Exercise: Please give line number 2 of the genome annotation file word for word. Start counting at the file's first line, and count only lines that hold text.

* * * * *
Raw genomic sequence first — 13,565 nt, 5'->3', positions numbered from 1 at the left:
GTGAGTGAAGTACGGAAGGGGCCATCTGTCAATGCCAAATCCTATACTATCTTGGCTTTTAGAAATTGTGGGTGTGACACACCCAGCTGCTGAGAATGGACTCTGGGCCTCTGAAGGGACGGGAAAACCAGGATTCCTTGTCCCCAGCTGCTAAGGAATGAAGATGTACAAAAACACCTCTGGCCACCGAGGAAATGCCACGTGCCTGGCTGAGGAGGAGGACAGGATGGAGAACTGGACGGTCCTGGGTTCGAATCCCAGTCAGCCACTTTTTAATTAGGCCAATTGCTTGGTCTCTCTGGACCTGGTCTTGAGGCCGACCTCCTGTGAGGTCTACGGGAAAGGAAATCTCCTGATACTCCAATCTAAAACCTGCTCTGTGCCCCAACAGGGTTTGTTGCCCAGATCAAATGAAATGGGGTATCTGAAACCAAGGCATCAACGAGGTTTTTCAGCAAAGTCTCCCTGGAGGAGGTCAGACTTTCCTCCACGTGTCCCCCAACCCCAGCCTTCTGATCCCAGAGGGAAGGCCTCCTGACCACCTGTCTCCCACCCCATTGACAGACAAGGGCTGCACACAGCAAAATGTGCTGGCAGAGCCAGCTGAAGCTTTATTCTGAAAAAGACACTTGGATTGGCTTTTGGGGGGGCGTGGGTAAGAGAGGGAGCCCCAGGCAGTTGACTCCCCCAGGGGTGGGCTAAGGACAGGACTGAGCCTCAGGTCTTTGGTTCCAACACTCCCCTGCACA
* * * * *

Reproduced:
GTGAGTGAAGTACGGAAGGGGCCATCTGTCAATGCCAAATCCTATACTATCTTGGCTTTTAGAAATTGTGGGTGTGACACACCCAGCTGCTGAGAATGGACTCTGGGCCTCTGAAGGGACGGGAAAACCAGGATTCCTTGTCCCCAGCTGCTAAGGAATGAAGATGTACAAAAACACCTCTGGCCACCGAGGAAATGCCACGTGCCTGGCTGAGGAGGAGGACAGGATGGAGAACTGGACGGTCCTGGGTTCGAATCCCAGTCAGCCACTTTTTAATTAGGCCAATTGCTTGGTCTCTCTGGACCTGGTCTTGAGGCCGACCTCCTGTGAGGTCTACGGGAAAGGAAATCTCCTGATACTCCAATCTAAAACCTGCTCTGTGCCCCAACAGGGTTTGTTGCCCAGATCAAATGAAATGGGGTATCTGAAACCAAGGCATCAACGAGGTTTTTCAGCAAAGTCTCCCTGGAGGAGGTCAGACTTTCCTCCACGTGTCCCCCAACCCCAGCCTTCTGATCCCAGAGGGAAGGCCTCCTGACCACCTGTCTCCCACCCCATTGACAGACAAGGGCTGCACACAGCAAAATGTGCTGGCAGAGCCAGCTGAAGCTTTATTCTGAAAAAGACACTTGGATTGGCTTTTGGGGGGGCGTGGGTAAGAGAGGGAGCCCCAGGCAGTTGACTCCCCCAGGGGTGGGCTAAGGACAGGACTGAGCCTCAGGTCTTTGGTTCCAACACTCCCCTGCACA